7. Build frame and walls
You can construct the skeleton for your maze from PVC pipe or you can make your frame out of spare lumber or wood pallets. This really depends on your skill level and budget. Once your frame is up and solid, the next step is to build your wall. If your frame is made from PVC pipe, you can hang and zip tie black tarps to them to create dark walls (or even large trash bags cut to make sheets). Thin plywood or particle board is a little more expensive but is more solid. This is probably the most time-consuming step. Remember to keep safety in mind and wear eye protection, ear protection and gloves when appropriate.
8. Paint your interior and exterior walls
You’re going to want your walls to be black or at least dark. But if you have a Sphinx illusion, you’ll want to paint that room with polka dots or vertical stripes that sell the gag. A Sphinx illusion is one that uses two mirrors at the base of a table at 90 degrees to reflect the walls and make it appear that you are looking straight through to the back wall. Often a head pokes through a hole in the table top and opens its eyes or speaks. There are quite a few places to learn how to build one yourself. It’s a super illusion and easy to make and pretty inexpensive. Be sure to leave enough time for the paint to fully dry.
Sphinx illusion photo courtesy educatorpages.com
9. Decorate your rooms
Okay, so your maze is built! You’ve got to feel pretty good! You’ve sewn all the body parts together and now it’s time to bring your creature to life! Metaphorically. I hope. Now you can populate your rooms with props, animatronics, or even illusions! Even one illusion, like the Sphinx illusion I mentioned earlier, takes your haunt to another level.
Photo by Pam Morris
Choosing the right lighting can be the key to how scary your haunted house will be. Your haunt can’t just be in total darkness. Make sure your power source is capable of safely handling the load you intend, and that there are heavy duty extension cords and power strips handy, and that moisture is nowhere near. Plan to have lots of extra bulbs and gels. Get creative tips HERE.
I cannot stress enough how important audio is to your haunt. Sound is made up of frequencies, and the human brain operates on electrical impulses, so sound affects our brain on a physical level. It pushes buttons in our psyches that we may not even know are there! Lots of pre-recorded sound effects are available both free and for purchase from authorized sources. As well as sound effects, make a loop of appropriate horror movie music to play in the haunt or outside for guests in line. One of my pet peeves for pro haunts is when club music is pumping in the common areas and waiting area. I don’t want to get my dance on at a haunt – I want to be transported to a place of fantasy. You can find some great sound tips HERE.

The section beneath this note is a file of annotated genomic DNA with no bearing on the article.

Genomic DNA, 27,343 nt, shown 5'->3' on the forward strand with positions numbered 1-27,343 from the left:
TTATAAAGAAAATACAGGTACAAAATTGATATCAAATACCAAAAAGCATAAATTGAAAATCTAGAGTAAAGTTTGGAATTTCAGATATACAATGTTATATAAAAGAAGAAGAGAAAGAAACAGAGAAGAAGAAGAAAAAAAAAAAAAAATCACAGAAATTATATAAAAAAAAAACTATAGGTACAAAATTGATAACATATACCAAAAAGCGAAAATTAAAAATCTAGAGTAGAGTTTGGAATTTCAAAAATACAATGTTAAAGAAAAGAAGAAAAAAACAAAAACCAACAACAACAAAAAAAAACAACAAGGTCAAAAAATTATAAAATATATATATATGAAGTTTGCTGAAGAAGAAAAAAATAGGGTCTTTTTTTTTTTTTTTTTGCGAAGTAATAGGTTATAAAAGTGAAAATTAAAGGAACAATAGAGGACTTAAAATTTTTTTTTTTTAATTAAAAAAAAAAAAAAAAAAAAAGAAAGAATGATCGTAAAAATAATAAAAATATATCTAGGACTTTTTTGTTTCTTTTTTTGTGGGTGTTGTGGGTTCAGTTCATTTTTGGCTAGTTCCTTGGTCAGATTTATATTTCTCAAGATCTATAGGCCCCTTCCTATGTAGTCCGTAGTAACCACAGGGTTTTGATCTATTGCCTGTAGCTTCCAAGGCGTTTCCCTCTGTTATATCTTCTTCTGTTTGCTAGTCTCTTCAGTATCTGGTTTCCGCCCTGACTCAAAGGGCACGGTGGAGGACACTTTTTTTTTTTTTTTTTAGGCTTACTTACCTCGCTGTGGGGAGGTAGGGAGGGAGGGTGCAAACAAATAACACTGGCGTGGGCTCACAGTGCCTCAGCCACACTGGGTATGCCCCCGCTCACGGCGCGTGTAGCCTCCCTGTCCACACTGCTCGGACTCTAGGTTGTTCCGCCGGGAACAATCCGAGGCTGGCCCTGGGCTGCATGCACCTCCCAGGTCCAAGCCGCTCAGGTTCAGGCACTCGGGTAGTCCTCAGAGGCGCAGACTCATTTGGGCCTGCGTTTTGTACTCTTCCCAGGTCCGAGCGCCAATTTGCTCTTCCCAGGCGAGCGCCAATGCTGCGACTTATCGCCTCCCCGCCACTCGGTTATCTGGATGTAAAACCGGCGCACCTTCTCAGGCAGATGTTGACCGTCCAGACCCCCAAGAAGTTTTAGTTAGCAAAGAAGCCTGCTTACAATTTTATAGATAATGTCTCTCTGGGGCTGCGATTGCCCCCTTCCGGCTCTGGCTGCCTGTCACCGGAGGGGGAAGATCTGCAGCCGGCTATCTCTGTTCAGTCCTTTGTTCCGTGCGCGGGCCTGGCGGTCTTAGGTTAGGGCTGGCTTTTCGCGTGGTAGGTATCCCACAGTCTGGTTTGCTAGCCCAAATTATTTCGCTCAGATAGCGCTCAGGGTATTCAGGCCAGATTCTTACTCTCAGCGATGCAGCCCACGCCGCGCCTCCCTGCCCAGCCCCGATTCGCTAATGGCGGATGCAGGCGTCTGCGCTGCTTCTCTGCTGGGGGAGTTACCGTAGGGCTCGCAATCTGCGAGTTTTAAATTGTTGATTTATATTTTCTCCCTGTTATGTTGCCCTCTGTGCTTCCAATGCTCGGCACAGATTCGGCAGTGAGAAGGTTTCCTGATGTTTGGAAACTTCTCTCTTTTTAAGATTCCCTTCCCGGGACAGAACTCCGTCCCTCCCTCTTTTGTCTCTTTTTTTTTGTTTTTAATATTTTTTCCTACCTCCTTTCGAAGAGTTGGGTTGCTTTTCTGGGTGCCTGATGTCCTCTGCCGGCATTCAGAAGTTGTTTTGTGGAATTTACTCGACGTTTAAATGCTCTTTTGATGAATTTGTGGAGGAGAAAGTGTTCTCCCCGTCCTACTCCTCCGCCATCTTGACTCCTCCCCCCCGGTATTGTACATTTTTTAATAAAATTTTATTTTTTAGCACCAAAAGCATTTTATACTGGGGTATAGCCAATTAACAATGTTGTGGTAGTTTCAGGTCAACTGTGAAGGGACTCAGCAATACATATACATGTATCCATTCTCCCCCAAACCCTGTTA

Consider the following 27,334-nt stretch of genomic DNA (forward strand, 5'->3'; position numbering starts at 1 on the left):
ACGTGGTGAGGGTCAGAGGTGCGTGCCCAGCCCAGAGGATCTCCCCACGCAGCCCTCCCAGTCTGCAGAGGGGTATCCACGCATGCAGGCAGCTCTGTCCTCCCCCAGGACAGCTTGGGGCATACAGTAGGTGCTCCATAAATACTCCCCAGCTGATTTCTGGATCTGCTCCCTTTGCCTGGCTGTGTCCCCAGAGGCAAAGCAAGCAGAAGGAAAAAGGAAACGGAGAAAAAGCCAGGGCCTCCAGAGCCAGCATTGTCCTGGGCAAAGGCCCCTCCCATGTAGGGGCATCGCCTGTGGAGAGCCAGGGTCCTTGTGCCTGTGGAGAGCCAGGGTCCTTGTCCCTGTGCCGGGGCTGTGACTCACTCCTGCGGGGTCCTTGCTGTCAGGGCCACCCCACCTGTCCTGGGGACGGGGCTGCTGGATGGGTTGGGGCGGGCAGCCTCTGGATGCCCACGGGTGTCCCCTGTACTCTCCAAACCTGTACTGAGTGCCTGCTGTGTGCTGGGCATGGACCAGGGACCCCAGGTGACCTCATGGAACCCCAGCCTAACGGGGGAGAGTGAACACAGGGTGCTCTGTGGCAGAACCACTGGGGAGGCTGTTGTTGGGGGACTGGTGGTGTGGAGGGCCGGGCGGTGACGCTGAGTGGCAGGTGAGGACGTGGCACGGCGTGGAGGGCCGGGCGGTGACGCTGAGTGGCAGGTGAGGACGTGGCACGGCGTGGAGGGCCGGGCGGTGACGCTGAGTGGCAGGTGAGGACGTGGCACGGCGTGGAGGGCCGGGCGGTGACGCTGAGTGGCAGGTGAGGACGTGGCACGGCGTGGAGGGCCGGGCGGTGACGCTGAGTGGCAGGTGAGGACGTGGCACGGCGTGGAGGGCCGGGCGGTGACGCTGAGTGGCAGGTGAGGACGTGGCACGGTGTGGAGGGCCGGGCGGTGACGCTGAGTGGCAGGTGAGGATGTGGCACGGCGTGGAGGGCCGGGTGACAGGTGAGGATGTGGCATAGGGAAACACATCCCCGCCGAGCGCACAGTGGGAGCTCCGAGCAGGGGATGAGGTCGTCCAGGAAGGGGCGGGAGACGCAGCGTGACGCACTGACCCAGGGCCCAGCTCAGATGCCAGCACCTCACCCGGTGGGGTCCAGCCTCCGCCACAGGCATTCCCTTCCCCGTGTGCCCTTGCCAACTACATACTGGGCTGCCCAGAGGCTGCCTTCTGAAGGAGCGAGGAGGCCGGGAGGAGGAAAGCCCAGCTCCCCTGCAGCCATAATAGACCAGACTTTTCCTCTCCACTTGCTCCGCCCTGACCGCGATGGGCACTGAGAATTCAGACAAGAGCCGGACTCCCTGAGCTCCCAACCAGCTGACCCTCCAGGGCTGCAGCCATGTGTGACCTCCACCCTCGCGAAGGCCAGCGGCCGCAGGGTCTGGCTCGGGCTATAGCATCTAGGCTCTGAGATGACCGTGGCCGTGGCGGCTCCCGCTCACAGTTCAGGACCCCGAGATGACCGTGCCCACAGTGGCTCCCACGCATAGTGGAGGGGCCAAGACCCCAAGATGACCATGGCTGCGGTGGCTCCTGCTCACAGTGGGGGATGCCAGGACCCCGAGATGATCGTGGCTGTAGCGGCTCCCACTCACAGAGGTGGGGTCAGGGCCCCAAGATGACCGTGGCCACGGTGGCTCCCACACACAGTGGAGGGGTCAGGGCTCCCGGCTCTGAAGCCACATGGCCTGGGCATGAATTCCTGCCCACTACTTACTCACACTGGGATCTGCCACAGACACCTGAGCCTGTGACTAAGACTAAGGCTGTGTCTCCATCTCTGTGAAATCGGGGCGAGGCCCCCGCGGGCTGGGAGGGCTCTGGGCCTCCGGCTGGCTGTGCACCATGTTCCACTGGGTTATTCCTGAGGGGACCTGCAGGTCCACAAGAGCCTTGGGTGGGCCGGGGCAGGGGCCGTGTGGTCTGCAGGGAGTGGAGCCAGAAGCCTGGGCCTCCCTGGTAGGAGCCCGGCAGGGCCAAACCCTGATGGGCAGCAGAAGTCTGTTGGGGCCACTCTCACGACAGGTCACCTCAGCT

Even before you complete your build and decorate your haunt, you are going to want to promote it. How early is completely up to you, but know that major stores like Michael’s and Hobby Lobby have their Halloween merchandise displayed in late July! I suggest that around the end of August you should announce your haunt on social media. Maybe you want to create an account specifically for your haunt? Are you going to be open only on Halloween night? Only on weekends? And you’ll want to decide on your operating hours early. Chances are your neighbors won’t appreciate screams past 9 or 10pm – unless they’re all a part of your haunt! Your promotion should increase the week before Halloween. Keep in mind that every post doesn’t have to be about your haunt. By posting all kinds of spooky images, or other events, or horror movie posters, and using appropriate hashtags, you can attract new followers and engage potential guests.
13. Donate to charity
Finally, most home haunts are free. People do it for the love of Halloween. Plus there are all kinds of permits needed for a commercial haunt, and it may even be prohibited in your neighborhood due to zoning. But I have seen many yard haunts who take donations for local charities. Whatever is close to your heart. Put a big plastic pumpkin that guests can deposit donations into at the front of your haunt with a sign about your charity – and one a few feet outside the exit door. You can even set up a cashapp/venmo/paypal account expressly for collecting donations. Just be transparent about it. Perhaps you can even partner with the charity and get publicity from them.
Halloween is about sharing, after all. Good luck and happy haunting!
Photo of Bill Wolcott's "Jose Ramon" haunt by Kent Porter/Press Democrat